Boxing clever


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As many of you will know, the “indie” (independent) publishing world is very co-operative, very inclusive and very helpful.  I belong to a marvellous organisation called ALLi (sounds like “ally” and it’s the Alliance of Independent Authors) and their members’ forum on Facebook is the place to go with all manner of writerly and self-publisher-ly queries.  The joy is being able to follow in successful footsteps of those who have gone before, and it is in that spirit that I have created my first box set of Sam books.

Before you get too excited, I should clarify that it is an e-box set of e-books – nothing physical here.  The idea is that readers of series really like series, and box sets appeal to them.  If you set the price right it can represent a saving on buying individual titles – and readers do love a bargain.  And if your series is longer than the box set, you are encouraging people to persevere further into the series.

As for how much work is involved, it’s not too onerous.  Obviously you have to create a single file out of the separate book files – for me, this was a fairly simple cut and paste exercise, with a bit of jigging to create one glossary out of two.  You then have to put an overall title at the beginning; in my case, I went for the rather predictable “The Sam Plank Mysteries Box Set One: Books 1-3”, with the three separate titles listed below.  (I said “Box Set One” in case I decide to do another one with later titles.)  And then I put bookmarks and hyperlinks into this title so that people can jump straight to the book they want – although I imagine that most people will read straight through, and the Kindle keeps your place.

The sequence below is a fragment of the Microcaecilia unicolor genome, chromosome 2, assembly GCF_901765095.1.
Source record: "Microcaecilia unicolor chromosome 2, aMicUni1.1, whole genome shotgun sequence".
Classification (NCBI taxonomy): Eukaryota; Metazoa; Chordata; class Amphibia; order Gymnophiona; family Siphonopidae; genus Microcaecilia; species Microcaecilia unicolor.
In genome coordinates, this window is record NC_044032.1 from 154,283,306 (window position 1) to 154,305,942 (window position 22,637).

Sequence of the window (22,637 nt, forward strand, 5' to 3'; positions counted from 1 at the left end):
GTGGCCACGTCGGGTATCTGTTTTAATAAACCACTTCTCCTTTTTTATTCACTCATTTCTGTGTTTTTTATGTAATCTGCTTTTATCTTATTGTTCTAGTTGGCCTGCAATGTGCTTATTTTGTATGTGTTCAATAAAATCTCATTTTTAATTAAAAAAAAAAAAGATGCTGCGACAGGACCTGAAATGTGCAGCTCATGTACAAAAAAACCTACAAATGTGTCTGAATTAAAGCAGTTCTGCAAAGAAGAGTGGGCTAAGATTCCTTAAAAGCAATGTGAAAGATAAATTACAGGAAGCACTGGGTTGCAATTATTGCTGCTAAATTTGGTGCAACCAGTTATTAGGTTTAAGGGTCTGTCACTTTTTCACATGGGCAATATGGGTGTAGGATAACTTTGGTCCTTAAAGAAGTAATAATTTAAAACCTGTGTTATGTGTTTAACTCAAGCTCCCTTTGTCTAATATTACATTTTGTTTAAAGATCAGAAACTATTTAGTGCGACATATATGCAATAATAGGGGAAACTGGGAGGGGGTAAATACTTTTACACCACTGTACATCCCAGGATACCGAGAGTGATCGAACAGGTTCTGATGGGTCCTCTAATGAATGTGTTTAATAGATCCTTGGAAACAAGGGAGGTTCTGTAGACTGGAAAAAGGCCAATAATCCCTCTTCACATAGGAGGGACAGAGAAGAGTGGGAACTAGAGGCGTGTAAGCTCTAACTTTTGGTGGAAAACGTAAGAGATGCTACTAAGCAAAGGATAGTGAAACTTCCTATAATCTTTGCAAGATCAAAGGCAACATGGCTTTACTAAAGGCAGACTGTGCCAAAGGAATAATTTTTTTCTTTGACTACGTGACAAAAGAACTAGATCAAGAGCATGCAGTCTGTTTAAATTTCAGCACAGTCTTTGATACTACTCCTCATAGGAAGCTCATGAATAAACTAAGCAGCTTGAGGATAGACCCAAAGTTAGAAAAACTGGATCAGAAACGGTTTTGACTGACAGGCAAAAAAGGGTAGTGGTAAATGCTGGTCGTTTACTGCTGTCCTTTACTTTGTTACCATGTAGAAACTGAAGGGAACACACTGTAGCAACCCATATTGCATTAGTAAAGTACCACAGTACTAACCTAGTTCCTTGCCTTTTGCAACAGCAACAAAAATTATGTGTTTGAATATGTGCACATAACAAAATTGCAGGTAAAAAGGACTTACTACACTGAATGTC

Then there’s the cover.  I did contact my cover designer to ask about cost but decided that I could do something myself that is just good enough.  After all, the individual covers are eye-catching and beautiful, so I simply created a single image out of the three covers.  I have no talent at all for design, so I went to the ALLi forum and put up two different options for the cover – and people very kindly suggested various improvements (including having the faces looking at each other instead of turned away, although I do worry that the yellow fellow is now staring rather too appreciatively at the red girl).  And here it is:

Box set large 2

With combined interior file ready and cover assembled, all I had to do was upload them to KDP – and decide on the price.  The total price of buying the first three Sam books in Kindle version is £9.97 so I priced the box set at £5.99 – in effect, people get the third book free.  I uploaded it yesterday, and so far I have sold one.  As ever, I’ll keep you posted.